withstand. A concrete sample (cube), a compressive test machine, and safety glasses are required
1438 A.A. Adeyanju and K. Manohar Vol.10, No.15
to complete this test. The seven concrete cube samples used for this test are all having dimension
of 0.1m x 0.1m. After the sample is cured, it is placed between two metal plates in the
compressive test machine shown in Figure 3. The machine applies force increasing at a constant
rate upon the sample. When the sample fails, the load applied is recorded in Table 7; this value is
known as the peak load. By using the following equation, the compressive strength can be
calculated: where P = peak load, A = minimum cross-sectional area and F
= compressive
Figure 3: Samples after compressive strength test
Table 7: Compressive strength of concrete specimens
Size and
3.2.3 The thermal conductivity, diffusivity and resistivity test Description of test specimens and apparatus used
Vol.10, No.15 Effects of Steel Fibers and Iron Filings 1439
The Linear Heat Source method is used to measure simultaneously the coefficients of
conductivity and thermal diffusivity of the seven concrete samples. The storage capacity will be
determined according to the relationship with conductivity and diffusivity.
In this test a special thermal probe sensors needle coated with thermal grease (in order to
maintain good contact with the concrete walls) is introduced into a drilled hole of 7cm deep and
0.5cm diameter in each of the seven concrete samples (A, B, C, D, E, F) and this is heated at
constant power by the probe which also measures the temperature rise of the sample during the
transient time through imbedded thermocouples. The probe sensors needle contains both a
heating element and a thermistor. Its controller module contains a battery, a 16-bit
microcontroller/AD converter and power control circuitry. The thermal properties analyzer
(probe) is as shown in Figure 4.
Figure 4: Thermal properties analyzer
To start measurement with the probe, the microcontroller waits for 90 seconds for temperature
stability, and then applies a known amount of current for 30 seconds to a heater in the probe that
has an accurately known resistance. The microprocessor calculates the amount of power supplied
to the heater. The probe’s thermistor measures the changing temperature for 30 seconds while
the microprocessor stores the data. At the end of the reading for each of the seven concrete
samples the controller computes the thermal conductivity and diffusivity using the change in
versus time data. Thermal resistivity is computed as the reciprocal of thermal
It is important to wait for about 5 minutes between readings in order to make the probe to be as
close to equilibrium as possible. An ideal environment for equilibrium can be accomplished by
placing the probe in an isothermal chamber or Styrofoam box.
1440 A.A. Adeyanju and K. Manohar Vol.10, No.15
The results of the observations and calculations are shown in Figures 5 to 8. Tests were made on
six concrete samples of cubic shape. Sample A consists of 20g plain concrete without steel
fibres; Sample B consists 20g of 5cm length steel fibre plus concrete mixtures; Sample C
consists of 20g of 2.5cm length steel fibre plus concrete mixtures; Sample D consists of 20g of
1cm length steel fibre plus concrete mixtures; Sample E consists of 50g of iron filings plus
concrete mixtures while Sample F consists of 20g of iron filings plus concrete mixtures.
Figure 5: Comparisons of temperature with thermal conductivity of concrete samples A, B,
C, D, E and F
Vol.10, No.15 Effects of Steel Fibers and Iron Filings 1441
Figure 6: Comparisons of temperature with thermal resistivity of concrete samples A, B, C,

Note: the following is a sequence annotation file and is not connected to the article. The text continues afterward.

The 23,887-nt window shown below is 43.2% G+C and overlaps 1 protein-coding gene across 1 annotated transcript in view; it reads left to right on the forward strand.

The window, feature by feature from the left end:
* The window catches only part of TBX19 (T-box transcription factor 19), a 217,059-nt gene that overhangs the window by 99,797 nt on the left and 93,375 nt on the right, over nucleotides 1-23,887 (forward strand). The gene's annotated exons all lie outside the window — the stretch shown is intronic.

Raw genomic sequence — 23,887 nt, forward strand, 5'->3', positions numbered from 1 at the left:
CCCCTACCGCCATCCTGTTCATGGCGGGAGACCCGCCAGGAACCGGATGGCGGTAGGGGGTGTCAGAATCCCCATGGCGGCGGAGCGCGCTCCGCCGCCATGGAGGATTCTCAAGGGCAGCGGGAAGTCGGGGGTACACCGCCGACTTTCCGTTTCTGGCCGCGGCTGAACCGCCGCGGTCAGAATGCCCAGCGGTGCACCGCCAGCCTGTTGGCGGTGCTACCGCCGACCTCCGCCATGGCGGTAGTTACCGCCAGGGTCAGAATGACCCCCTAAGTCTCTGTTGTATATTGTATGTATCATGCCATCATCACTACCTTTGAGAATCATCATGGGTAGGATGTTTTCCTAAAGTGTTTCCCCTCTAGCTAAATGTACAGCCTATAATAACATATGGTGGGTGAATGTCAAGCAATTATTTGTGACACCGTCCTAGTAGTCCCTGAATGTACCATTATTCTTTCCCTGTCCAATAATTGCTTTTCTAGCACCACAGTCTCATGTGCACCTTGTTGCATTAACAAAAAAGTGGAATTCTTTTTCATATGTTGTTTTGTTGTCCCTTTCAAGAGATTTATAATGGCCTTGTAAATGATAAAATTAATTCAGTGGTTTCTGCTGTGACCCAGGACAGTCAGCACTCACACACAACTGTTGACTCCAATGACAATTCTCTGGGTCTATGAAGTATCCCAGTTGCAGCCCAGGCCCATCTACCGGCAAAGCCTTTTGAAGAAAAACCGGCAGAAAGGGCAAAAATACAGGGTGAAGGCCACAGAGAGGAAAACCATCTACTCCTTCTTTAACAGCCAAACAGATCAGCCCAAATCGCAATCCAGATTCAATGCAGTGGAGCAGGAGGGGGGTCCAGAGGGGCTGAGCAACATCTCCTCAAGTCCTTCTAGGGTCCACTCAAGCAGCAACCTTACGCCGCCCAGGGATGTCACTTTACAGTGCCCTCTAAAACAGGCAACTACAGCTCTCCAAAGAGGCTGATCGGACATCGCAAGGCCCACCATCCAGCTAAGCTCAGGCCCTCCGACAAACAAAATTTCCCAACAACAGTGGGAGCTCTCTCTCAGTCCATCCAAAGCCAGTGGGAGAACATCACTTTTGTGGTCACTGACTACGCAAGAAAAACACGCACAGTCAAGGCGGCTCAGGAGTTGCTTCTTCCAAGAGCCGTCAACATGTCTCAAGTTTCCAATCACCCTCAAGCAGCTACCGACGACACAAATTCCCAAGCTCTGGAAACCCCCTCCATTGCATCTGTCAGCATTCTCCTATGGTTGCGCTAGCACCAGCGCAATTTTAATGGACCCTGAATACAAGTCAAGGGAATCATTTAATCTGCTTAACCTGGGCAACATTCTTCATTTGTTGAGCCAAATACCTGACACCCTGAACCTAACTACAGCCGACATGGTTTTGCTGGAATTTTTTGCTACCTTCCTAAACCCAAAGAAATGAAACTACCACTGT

D, E and F
1442 A.A. Adeyanju and K. Manohar Vol.10, No.15
Figure 7: Comparisons of temperature with thermal diffusivity of concrete samples A, B,
C, D, E and F
Vol.10, No.15 Effects of Steel Fibers and Iron Filings 1443
Figure 8: Comparisons of temperature with thermal storage capacity of concrete samples
A, B, C, D, E and F
The comparison of samples thermal conductivity were made with temperatures and it was
discovered that Sample B which was reinforced with 5cm steel fibers has the highest thermal
conductivity while Sample A of plain concrete has the lowest. The results indicate that there is
very slight change of temperature for each of the concrete samples tested. The presence of iron
filings increases the thermal conductivity to a small extent but the presence of steel fibers has a
greater effect on concrete mixtures of the tested samples. The greater increase in thermal
conductivity of reinforced steel fiber concrete can be attributed to the fact that the thermal
conductivity of steel is about 50 times higher than that of concrete
1444 A.A. Adeyanju and K. Manohar Vol.10, No.15
From Figure 6 it can be seen that thermal resistivity of the samples tested is an inverse of thermal
conductivity. As shown in Figure 7, sample B has the highest thermal diffusivity follow in order
by samples C, E, F and D respectively while sample A which consists of plain concrete has the
lowest thermal diffusivity. This is an indication that the presence of steel fiber and iron filings
increases the rate at which a temperature disturbance at one point in the tested samples travels to
another point.
From the values given in Table 7 for the densities of the samples tested, sample B has the highest
density follow in order by samples C, E, F and A respectively while sample D has the lowest
density. The increase in the density of the steel fibers reinforced concrete is due to the fact that
steel has a density which is three times that of concrete and this actually improves the storage
capacity of the samples with steel fibers as shown in Figure 8.
The decrease in density noticed with sample D which contains 20g steel fibers of length 1cm
may actually be due to the dispersion of the fibers during the batching and mixing phase which
may not be uniform.
It was noticed during calculation that the percentage of voids in samples D was about 25 per cent